AREA’s Tim Schaffer recently had the opportunity to sit on the panel of experts for The Kansas City Business Journal’s Future of Cities, talking through the opportunities, challenges and how our city moves forward during and after the pandemic. Moderated by KCBJ’s Stacie Prosser, co-panelists included Burns & McDonnell’s Mike DeBacker and Courtney Dunbar as well as Keystone Community Corporation’s Kevin McGinnis.
These area leaders discussed how Kansas City can sustain its population growth; the effect COVID-19 has had, and will continue to have, on our city; how infrastructure and transportation is changing; the future of office space and remote work environments; and what makes Kansas City attractive and competitive.
Now is a great opportunity for Kansas City and other Midwest cities to attract great companies and great talent. A few of the main factors driving the decision of where to live include livability issues, lifestyle variety across incomes, diversity and inclusivity as well as sustainability. Kansas City has the diversity and inclusivity, we are historically generous and philanthropic, and we have created an entrepreneurial environment that is appealing to younger generations. Attracting entrepreneurs and new ventures is important to job creation and growth. Our city needs to focus on our talent pool; the skilled workforce availability which includes partnerships with local universities.
A critical part of the growth of our city involves a focus on improving workforce access and regional transportation investment. Less than 10 percent of metro area jobs are accessible by public transit. Our Chamber’s transportation initiative is working to connect people to these corridors of jobs, especially those jobs that are north and south of the city.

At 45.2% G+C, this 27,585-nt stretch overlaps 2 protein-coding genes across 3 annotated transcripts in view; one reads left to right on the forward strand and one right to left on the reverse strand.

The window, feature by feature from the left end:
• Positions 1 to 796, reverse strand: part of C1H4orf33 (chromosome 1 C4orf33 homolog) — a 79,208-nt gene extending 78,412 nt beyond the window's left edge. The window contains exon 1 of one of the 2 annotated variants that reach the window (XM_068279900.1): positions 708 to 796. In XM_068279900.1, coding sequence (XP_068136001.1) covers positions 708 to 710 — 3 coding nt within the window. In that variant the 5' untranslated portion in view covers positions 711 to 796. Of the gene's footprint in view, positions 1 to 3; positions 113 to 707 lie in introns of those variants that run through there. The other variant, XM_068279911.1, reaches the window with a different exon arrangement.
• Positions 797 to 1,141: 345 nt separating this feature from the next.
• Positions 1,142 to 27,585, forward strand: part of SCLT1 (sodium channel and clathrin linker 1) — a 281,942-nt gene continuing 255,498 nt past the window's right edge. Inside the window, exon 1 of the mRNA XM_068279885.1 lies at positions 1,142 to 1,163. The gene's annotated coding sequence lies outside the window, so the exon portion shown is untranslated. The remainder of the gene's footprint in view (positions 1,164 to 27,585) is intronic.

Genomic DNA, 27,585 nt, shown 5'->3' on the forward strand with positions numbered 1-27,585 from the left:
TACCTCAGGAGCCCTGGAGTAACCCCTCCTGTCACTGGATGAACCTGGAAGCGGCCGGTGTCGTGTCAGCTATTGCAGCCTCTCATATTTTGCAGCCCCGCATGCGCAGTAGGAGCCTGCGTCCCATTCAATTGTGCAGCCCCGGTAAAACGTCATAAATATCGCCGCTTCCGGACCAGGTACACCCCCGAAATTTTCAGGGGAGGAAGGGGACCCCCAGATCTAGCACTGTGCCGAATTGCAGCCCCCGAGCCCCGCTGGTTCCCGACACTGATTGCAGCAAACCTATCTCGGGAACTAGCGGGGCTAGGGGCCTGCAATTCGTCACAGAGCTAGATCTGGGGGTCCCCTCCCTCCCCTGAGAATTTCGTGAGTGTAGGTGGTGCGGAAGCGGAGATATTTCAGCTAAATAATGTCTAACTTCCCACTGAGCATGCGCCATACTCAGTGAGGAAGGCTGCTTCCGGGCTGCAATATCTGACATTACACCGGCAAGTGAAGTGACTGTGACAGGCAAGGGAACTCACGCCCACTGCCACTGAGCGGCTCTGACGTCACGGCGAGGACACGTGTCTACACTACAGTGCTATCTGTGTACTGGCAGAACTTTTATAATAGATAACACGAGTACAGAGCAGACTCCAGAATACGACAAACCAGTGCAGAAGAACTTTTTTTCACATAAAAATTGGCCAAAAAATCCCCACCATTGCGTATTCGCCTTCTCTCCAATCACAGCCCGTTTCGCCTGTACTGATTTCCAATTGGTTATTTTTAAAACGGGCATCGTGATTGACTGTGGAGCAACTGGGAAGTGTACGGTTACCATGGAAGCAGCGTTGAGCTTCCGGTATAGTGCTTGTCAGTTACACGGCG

While most companies and employees have been successful in working from home, culture is important for every company. The future of hybrid work environments is still unclear and there are differing mindsets, which will effect the future of office space as well. Some office footprints will decrease, while others will increase to allow employees the space to spread out. The move to higher quality buildings, improved mechanical systems and cleaning crews is giving building owners a competitive advantage by creating thoughtful environments for their tenants.
The pandemic is effecting every industry of our city differently, and much is yet to be seen. The impact has been significant, both positive and negative, but our city is extremely resilient and our ability to pivot has been incredible. The positive results of this resiliency are profound, the future is bright and the effects will change our city for the better. What changes and what stays the same? How do we adapt to our new normal and what goes back to the old normal?
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